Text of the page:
In today's hyper-connected environment, each of us is made instantly aware of both the company culture don'ts (like UploadVR's "kink room") and the highly coveted dos (like Airbnb CEO Brian Chesky's push for a more transparent customer feedback experience).
If you are a business owner or executive, it's almost certain you want to differentiate your company in order to draw in and keep top talent. What do you need to do to avoid the don'ts and create a strong company culture?
Here are seven steps you can take to create a high-performance culture at your organization:
1. Implement Weekly Rituals and Continuous Feedback
Weekly sales updates and marketing reports are crucial, but that doesn't mean you can't have a little fun with them. Celebrate wins and highlight the people who make such wins possible. A great way to do this is to send out regular emails to the team that spotlight "wow" moments when employees go above and beyond the regular call of duty.
When it comes to the big wins, make sure to go big! Recognize your employees for providing great service and receiving positive feedback from clients. Give your employees a way to nominate their colleagues for recognition of their hard work, great attitudes, and collaborative spirits.
In business, it can be a good idea to over-communicate, especially when working with a remote team. It's difficult for messages to get misinterpreted if you repeat, re-repeat, and clarify them every time.
(Before going any further, it bears mentioning that "over-communicating" does not mean "micromanaging." When you over-communicate, you give employees clarity while informing and instructing them. When you micromanage, you seek control over every piece of a process, task, conversation, etc.)
As mentioned above, over-communicating is particularly important when working with remote teams. You should check in daily with your remote team members to share updates and clarify expectations. You should also over-communicate to let people know when:
You receive a project: Take a moment to send a reply confirming the receipt of any project; confirm that you understand messages when you receive them. This is called "closing the loop," and it is a basic component of strong communication.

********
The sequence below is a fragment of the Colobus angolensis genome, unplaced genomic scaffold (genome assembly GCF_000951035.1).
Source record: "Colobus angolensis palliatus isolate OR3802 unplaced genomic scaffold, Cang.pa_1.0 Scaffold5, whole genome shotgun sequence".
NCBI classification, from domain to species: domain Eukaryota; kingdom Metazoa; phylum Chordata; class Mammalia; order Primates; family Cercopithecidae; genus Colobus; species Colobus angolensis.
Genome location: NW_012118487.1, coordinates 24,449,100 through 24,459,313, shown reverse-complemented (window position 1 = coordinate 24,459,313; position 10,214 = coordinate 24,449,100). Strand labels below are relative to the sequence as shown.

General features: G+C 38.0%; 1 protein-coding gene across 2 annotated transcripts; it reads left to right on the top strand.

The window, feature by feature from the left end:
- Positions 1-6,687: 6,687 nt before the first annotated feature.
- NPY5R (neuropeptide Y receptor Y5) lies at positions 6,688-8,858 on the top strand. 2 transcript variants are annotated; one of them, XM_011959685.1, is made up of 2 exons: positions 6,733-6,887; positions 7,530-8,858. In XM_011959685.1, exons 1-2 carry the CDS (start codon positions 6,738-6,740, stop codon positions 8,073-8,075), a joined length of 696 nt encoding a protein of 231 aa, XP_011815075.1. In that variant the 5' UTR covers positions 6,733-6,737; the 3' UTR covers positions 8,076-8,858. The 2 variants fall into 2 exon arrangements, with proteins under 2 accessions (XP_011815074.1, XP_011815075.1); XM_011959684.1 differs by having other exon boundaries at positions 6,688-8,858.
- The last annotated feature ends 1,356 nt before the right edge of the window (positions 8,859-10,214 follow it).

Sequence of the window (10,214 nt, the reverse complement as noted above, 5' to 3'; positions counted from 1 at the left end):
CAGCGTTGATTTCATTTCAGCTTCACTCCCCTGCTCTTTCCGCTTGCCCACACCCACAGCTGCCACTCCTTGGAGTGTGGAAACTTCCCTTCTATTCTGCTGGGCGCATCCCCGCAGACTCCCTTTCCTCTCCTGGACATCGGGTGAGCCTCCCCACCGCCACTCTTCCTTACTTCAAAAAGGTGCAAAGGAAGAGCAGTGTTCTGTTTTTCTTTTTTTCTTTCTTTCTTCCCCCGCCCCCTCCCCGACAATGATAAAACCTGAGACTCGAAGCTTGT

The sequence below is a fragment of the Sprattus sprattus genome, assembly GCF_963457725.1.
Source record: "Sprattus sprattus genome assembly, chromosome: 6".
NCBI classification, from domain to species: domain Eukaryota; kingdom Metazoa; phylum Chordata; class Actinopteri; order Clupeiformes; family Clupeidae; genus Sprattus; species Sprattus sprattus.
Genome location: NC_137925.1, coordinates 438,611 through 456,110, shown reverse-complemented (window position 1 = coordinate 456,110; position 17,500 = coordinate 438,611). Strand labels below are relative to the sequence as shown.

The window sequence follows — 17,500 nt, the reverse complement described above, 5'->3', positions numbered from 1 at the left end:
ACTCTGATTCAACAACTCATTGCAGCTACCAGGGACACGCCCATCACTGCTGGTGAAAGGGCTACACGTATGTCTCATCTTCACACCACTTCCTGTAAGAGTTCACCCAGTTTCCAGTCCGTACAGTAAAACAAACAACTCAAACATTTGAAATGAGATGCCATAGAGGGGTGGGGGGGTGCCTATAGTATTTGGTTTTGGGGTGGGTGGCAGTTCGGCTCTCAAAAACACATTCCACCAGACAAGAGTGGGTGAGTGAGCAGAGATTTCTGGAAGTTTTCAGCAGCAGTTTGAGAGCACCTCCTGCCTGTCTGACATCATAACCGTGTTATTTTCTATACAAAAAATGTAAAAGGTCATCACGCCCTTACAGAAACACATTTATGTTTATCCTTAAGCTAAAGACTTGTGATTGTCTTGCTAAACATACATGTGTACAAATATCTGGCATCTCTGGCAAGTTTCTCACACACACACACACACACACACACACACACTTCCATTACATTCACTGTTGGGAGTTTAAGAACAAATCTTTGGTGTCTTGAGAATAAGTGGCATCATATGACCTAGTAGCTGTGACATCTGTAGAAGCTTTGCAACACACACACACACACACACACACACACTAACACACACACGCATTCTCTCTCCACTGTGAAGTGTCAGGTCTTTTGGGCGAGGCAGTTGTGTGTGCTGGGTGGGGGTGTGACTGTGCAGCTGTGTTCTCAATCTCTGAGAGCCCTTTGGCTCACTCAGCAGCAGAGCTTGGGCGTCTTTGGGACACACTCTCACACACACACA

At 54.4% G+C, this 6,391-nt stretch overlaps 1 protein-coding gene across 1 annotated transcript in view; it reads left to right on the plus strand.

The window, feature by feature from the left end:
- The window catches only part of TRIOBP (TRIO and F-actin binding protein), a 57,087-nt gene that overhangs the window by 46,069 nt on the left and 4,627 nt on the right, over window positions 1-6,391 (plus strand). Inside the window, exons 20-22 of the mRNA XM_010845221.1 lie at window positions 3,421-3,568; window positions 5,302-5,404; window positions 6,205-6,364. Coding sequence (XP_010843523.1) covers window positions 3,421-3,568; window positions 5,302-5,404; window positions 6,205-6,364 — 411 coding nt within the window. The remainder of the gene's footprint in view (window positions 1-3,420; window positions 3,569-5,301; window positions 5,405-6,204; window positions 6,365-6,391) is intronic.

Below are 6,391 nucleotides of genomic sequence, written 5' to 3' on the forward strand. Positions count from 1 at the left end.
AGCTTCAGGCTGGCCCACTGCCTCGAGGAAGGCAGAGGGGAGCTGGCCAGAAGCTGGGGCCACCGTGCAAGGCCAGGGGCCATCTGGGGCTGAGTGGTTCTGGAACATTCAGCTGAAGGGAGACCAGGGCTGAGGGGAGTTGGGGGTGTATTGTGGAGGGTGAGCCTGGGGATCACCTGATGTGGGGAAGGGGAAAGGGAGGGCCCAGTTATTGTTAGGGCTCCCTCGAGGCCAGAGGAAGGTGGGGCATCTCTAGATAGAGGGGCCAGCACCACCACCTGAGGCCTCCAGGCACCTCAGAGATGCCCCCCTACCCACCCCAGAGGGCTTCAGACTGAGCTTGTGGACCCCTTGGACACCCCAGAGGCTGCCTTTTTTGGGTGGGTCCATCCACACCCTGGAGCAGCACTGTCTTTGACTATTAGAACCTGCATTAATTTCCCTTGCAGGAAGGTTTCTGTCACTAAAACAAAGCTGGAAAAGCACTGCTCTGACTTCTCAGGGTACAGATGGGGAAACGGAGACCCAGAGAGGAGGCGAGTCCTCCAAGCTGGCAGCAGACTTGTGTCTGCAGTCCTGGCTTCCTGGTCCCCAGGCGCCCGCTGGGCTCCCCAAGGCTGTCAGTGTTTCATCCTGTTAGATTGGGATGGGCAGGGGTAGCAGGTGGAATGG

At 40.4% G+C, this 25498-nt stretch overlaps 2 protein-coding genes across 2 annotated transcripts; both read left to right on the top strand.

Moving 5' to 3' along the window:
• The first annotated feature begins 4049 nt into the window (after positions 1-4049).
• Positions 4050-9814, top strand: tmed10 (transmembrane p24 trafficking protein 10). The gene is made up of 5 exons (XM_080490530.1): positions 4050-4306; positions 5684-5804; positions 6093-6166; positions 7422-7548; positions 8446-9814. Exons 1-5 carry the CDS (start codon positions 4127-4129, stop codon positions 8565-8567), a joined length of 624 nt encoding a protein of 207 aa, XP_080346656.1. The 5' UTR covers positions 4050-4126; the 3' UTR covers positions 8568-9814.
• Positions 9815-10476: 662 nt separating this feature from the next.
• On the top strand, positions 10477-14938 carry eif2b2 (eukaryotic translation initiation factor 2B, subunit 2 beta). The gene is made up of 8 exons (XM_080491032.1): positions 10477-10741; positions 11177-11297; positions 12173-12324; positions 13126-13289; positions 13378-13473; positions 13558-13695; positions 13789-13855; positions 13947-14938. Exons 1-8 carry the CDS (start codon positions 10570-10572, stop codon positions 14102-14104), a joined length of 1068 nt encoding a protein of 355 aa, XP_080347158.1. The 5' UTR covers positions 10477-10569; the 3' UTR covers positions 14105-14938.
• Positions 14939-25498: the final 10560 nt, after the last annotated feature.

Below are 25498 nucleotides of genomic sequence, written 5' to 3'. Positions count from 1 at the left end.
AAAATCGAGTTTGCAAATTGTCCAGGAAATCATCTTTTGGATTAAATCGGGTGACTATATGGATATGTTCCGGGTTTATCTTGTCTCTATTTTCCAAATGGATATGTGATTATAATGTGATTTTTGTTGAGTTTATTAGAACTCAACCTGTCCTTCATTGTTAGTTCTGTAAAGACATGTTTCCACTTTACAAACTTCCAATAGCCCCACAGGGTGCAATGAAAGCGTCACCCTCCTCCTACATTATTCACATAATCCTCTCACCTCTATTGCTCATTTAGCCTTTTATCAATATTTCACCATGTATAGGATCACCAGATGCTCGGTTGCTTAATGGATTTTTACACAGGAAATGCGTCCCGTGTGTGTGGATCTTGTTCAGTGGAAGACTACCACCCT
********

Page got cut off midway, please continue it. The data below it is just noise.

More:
A project is underway: For long-term projects, it is best to keep your teammates and managers updated on the progress you make each day and on the anticipated completion date.
You obtain new information: If you obtain information on a project that will affect when or how it will be completed, communicate that immediately.
A task is complete: When you complete any task related to a collaborative project, it is important to close the loop and let your teammates know.
3. Get More Face Time In
Email, chat, text messages, and phone calls are great tools for communicating, but the value of face time can't be understated. There is no replacement for in-person conversation and collaboration.
If your team works remotely, video conferencing software can help you get in some virtual face time. Whenever possible, try to use video conferencing software to connect with clients, partners, colleagues, and prospects.
4. Craft a Clear and Compelling Vision for Stakeholders
A clear vision that resonates with both your employees and your clients will drive your business forward. A strong, shared vision gives purpose and guides employees to make decisions that align with the company's overall goals.
5. Give Everyone a Voice
Autonomy in the workplace drives engagement, so why not make it easy for all employees to contribute and share their ideas? Giving employees a voice in your organization will generate deeper engagement and satisfaction.
6. Create Space for Non-Work-Related Collaboration
Collaboration is crucial to the success of your organization, so it's important to make sure you carve out time for team-building activities. Non-work-related activities, like volunteering together, can foster better communication and collaboration among your team members. This, in turn, improves overall performance and fosters a sense of community and belonging that drives purpose.
7. Commit to – and Prioritize – Building a Great Culture
This is perhaps the most important step in building a high-performance culture. Anything short of full commitment and top prioritization will fail to take your company's culture to the next level.
It's not enough to know you need to work on your culture; you have to put the work in. Don't have time to implement and manage critical changes? Delegate! Consider forming an internal committee, nominating one or two employees to manage the process, or adding ownership of the culture-building task to an existing employee's job description. If you'd really like to build a strong company culture that can stand the test of time, you may want to hire someone to specifically manage this aspect of your company.
Creating and maintaining a top-tier company culture can be a challenge, but resources you can use and examples you can follow to help you achieve this lofty goal abound.
Deena Anreise is the marketing manager at Prialto, a Portland-based business that provides managed, dedicated virtual assistants to executives, entrepreneurs, and companies of all sizes.